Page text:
ALPINE BEER CO. Hoppiness equals happiness at Alpine Beer Co., a small-town brewery tucked into the foothills of the mountains just outside of San Diego. It'll be represented by Windows Up, an American IPA chock-full of Citra and Mosaic hops.

BALLAST POINT BREWING CO. The story of Ballast Point Brewing Co. begins in 1996 as a local San Diego beer making hobby shop called Home Brew Mart, where building a brewery out back set two friends' dreams in motion. Since then, the brand has seen unchecked growth, expanding into larger, newer facilities, though the original Home Brew Mart still stands and serves as a tasting room for Ballast Point beers. At the festival, Ballast Point will serve three IPAs, a blonde and a sea monster (no, this isn't a "walk into a bar" joke). In the tradition of West Coast IPAs, Fathom IPA is easy-drinking with enough depth — orange and pine notes — to leave an impression. Ballast Point's Sculpin IPA is what the brewery recognizes as its "trophy beer," an award winner that's hopped at five separate stages with lots of fruit and a serious sting. Take that recipe and twist it with grapefruit, and you get Grapefruit Sculpin IPA. Bonito Blonde is a tribute to the ever-gorgeous and sunny San Diego weather. And that Sea Monster? It's an imperial stout that reaches into the darkest depths of a traditional oatmeal stout.

BALL'S BREWERY Eccentricity and authenticity have been at the root of Bell's Brewery right from the start. Selling beer in Michigan since 1985, Bell's Amber Ale is the backbone of the brand — toasted sugar and malt balances with herbal and citrus hop aromas, all with a crisp, bitter finish. Two-Hearted is a smooth and easy IPA with pine and grapefruit notes. Before you taste the two signature stouts, Kalamazoo and Cherry, try the robust Porter to bridge the gap.

BRECKENRIDGE BREWERY Skiing isn't the only game in town in Breckenridge, Colo.; there's plenty of drinking to be done, too. Though the production capacity of the original brewery has long since been outstripped by demand, the beer is still served there, at altitude. The newest Breckenridge facility, purchased in 2015, is a 12-acre, "farm-inspired campus" in Littleton. Not only is this the site of the 100-barrel brewhouse; it's a public attraction, complete with restaurants, bocce ball courts, wraparound porches and a majestic view of the Rockies. Creating a leisure paradise for beer lovers proves the brand's focus on customer experience. At the festival, the brewery will be pouring Vanilla Porter, Nitro Vanilla Porter — the addition of nitrogen creates a more velvety mouth feel — and Mango Mosaic Pale Ale.

CALDERA BREWING CO. Though canning — rather than bottling — is now commonplace among craft breweries, Caldera has been micro-canning since 2005, making it the first craft brewery on the West Coast to brew and can its own beer. More important than the can, however, is what's inside. Caldera will pour Lawnmower Lager for drinkers who like it nice and easy; IPA, for those who don't mind a little hop aggression; and Mogli, a chocolate, bourbon, oak-aged Imperial Porter, the creation of which was inspired by the loss of one of man's best friends.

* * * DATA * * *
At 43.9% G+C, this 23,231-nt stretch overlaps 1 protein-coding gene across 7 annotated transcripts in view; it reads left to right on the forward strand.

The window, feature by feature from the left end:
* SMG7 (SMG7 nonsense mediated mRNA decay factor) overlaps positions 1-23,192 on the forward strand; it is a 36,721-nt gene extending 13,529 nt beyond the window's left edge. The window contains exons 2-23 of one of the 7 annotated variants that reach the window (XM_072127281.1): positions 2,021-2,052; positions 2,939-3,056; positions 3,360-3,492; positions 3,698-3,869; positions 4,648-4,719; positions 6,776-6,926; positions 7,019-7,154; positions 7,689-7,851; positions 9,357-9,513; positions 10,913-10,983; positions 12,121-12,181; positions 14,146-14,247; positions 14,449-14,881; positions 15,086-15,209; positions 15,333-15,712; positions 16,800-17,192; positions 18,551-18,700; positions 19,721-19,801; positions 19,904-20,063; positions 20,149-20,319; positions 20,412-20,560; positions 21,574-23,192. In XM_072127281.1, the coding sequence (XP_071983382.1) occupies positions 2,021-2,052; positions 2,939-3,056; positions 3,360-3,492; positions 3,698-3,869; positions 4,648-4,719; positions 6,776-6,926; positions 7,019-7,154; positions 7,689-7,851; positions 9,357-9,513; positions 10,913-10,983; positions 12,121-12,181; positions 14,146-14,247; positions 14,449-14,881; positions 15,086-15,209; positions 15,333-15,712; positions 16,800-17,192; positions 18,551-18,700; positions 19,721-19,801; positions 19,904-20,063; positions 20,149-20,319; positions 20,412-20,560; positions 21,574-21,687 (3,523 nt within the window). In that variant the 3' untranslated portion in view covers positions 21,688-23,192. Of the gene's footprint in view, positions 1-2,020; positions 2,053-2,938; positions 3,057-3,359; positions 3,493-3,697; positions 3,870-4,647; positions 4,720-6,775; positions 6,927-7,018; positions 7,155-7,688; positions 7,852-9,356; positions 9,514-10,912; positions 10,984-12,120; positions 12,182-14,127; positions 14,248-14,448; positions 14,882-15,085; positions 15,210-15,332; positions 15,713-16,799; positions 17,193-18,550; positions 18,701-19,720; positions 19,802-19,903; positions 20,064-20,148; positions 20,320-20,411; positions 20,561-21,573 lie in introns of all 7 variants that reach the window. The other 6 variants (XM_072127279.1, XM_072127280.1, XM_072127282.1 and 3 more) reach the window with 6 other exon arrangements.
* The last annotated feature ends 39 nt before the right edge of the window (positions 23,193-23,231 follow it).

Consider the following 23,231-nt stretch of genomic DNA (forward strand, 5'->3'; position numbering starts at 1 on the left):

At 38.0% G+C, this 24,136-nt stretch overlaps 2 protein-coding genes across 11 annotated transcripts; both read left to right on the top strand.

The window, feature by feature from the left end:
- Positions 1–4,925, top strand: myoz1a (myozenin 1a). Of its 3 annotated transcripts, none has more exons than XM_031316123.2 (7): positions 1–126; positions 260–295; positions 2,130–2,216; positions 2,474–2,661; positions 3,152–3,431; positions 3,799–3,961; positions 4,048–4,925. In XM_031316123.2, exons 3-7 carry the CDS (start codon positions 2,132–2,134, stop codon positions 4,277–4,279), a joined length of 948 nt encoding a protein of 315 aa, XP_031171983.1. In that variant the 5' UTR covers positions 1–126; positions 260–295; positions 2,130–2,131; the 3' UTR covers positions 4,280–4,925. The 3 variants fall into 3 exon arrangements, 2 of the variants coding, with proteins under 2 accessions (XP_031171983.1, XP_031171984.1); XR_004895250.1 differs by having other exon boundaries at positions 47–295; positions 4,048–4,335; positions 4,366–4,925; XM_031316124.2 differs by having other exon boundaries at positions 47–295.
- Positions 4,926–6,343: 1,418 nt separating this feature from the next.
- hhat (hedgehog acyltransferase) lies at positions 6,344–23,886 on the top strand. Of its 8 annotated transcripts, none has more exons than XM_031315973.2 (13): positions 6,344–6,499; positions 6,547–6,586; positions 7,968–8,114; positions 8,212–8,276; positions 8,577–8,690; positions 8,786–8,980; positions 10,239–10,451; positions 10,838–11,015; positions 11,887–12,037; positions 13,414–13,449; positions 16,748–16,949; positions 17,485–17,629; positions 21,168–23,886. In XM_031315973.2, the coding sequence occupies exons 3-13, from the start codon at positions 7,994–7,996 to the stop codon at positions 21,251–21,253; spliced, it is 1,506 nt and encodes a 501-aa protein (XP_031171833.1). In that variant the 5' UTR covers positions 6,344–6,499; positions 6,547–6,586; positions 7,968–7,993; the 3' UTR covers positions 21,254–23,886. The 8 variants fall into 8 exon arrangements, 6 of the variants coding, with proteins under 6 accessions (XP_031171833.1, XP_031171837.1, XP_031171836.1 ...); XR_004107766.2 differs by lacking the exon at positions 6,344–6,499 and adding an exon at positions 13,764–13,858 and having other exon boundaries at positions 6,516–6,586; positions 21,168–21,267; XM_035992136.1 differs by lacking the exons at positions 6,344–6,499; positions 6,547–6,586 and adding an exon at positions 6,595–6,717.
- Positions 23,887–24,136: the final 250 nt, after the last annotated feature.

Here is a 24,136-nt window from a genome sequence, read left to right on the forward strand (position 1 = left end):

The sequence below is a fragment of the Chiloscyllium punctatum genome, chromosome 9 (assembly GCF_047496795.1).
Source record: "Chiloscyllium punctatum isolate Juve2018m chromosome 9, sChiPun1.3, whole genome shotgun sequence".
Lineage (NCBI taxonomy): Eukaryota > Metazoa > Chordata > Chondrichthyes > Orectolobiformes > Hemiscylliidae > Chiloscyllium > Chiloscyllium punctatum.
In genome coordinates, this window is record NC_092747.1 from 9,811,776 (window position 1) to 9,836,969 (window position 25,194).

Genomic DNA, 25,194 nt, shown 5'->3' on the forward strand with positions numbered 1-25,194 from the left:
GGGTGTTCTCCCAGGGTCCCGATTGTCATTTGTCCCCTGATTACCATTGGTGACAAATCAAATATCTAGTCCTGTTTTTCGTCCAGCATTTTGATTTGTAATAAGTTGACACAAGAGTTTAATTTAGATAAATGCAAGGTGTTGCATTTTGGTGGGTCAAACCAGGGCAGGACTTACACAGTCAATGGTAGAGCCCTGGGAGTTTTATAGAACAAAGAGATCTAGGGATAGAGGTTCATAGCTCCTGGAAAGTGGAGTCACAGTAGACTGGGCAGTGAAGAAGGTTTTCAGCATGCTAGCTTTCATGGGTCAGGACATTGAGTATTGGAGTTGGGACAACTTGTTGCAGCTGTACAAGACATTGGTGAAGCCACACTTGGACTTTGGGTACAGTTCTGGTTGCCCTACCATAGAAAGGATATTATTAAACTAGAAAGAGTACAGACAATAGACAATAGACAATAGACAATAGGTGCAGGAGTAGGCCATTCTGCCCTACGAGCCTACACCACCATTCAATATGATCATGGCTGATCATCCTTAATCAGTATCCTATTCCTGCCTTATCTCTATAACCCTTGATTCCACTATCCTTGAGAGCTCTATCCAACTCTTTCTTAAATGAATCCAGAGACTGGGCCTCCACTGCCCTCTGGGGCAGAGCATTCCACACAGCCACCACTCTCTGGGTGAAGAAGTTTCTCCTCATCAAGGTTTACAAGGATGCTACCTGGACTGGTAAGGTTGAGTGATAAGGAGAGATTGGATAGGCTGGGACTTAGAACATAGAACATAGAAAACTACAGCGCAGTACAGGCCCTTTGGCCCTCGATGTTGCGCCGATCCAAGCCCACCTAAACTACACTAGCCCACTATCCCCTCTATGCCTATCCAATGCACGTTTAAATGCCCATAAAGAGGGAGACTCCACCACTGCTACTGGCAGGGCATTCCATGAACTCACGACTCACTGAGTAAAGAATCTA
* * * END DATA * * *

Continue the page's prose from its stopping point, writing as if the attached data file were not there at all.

CARSON'S BREWERY Carson's Brewery, in Indiana, speaks craft beer in an entirely different language and appeals to a different drinker. Taste the award-winning beers it will have on offer, and find out if you like your beer with a sharper edge. Git-R-Done cream ale — a beer honoring Larry the Cable Guy — will be served, as will Brown Cow brown ale and its richer partner in crime, Vanilla Brown Cow. Red Dawn amber wheat, Demonik Double IPA — the bitter finish of which the brewer describes as "sarcophagy" — and Ripa, a red IPA, round out the list.

CASCADE BREWING This Portland, Ore., outfit is leading the charge in the "sour beer revolution." Cascade will be serving the same four ultra-premium, oak barrel-aged, lactic-fermented Northwest sour ales that it presented at last year's festival: Apricot, Blueberry, Kriek (aged with cherries) and Strawberry, which is also aged with vanilla beans.

CLOWN SHOES BEER The unpretentious vision of Clown Shoes Beer is to be "free and a little crazy." What that translates to in the beer is an ethic of play and creativity, recovering styles of beer that had fallen from favor or had stagnated. The brewery is bringing some prime examples, like Undead Party Crasher, an American imperial stout; Mango, an American Kolsch dry-hopped with Huell Melon Hops and flavored with natural mango; and Chocolate Sombrero, a Mexican-style chocolate stout.

ELYSIAN BREWING Elysian Brewing operates four restaurants and a full-production brewery in Seattle. With that much territory, this is a beer maker with some crowds to please; thus its reputation for creating brews that are classics, as well as more experimental ones. The brew it's selected to share at the festival is called Space Dust; it's an IPA, with what the brewers call "pure starglow energy," with Chinook hops added first, to bitter the beer, and later additions of dry Citra and Amarillo.